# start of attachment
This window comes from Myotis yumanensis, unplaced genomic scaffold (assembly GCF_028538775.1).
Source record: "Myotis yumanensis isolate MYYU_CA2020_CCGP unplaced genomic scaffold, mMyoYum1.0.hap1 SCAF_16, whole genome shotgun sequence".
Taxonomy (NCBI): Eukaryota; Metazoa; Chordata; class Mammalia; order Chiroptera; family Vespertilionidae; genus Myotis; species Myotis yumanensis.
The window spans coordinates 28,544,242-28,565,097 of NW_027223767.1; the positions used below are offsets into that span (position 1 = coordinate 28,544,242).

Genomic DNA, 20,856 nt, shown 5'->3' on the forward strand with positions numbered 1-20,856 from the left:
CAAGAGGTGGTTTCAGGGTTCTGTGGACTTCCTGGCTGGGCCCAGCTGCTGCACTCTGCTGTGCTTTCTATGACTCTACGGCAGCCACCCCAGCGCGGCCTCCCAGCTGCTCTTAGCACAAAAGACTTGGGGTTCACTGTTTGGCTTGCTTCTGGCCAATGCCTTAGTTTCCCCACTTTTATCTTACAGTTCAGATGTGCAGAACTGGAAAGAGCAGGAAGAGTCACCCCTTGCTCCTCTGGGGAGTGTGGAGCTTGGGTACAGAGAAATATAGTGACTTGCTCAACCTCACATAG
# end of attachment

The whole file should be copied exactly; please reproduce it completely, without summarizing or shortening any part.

This window comes from Myotis yumanensis, unplaced genomic scaffold (assembly GCF_028538775.1).
Source record: "Myotis yumanensis isolate MYYU_CA2020_CCGP unplaced genomic scaffold, mMyoYum1.0.hap1 SCAF_16, whole genome shotgun sequence".
Taxonomy (NCBI): Eukaryota; Metazoa; Chordata; class Mammalia; order Chiroptera; family Vespertilionidae; genus Myotis; species Myotis yumanensis.
The window spans coordinates 28,544,242-28,565,097 of NW_027223767.1; the positions used below are offsets into that span (position 1 = coordinate 28,544,242).

Genomic DNA, 20,856 nt, shown 5'->3' on the forward strand with positions numbered 1-20,856 from the left:
CAAGAGGTGGTTTCAGGGTTCTGTGGACTTCCTGGCTGGGCCCAGCTGCTGCACTCTGCTGTGCTTTCTATGACTCTACGGCAGCCACCCCAGCGCGGCCTCCCAGCTGCTCTTAGCACAAAAGACTTGGGGTTCACTGTTTGGCTTGCTTCTGGCCAATGCCTTAGTTTCCCCACTTTTATCTTACAGTTCAGATGTGCAGAACTGGAAAGAGCAGGAAGAGTCACCCCTTGCTCCTCTGGGGAGTGTGGAGCTTGGGTACAGAGAAATATAGTGACTTGCTCAACCTCACATAG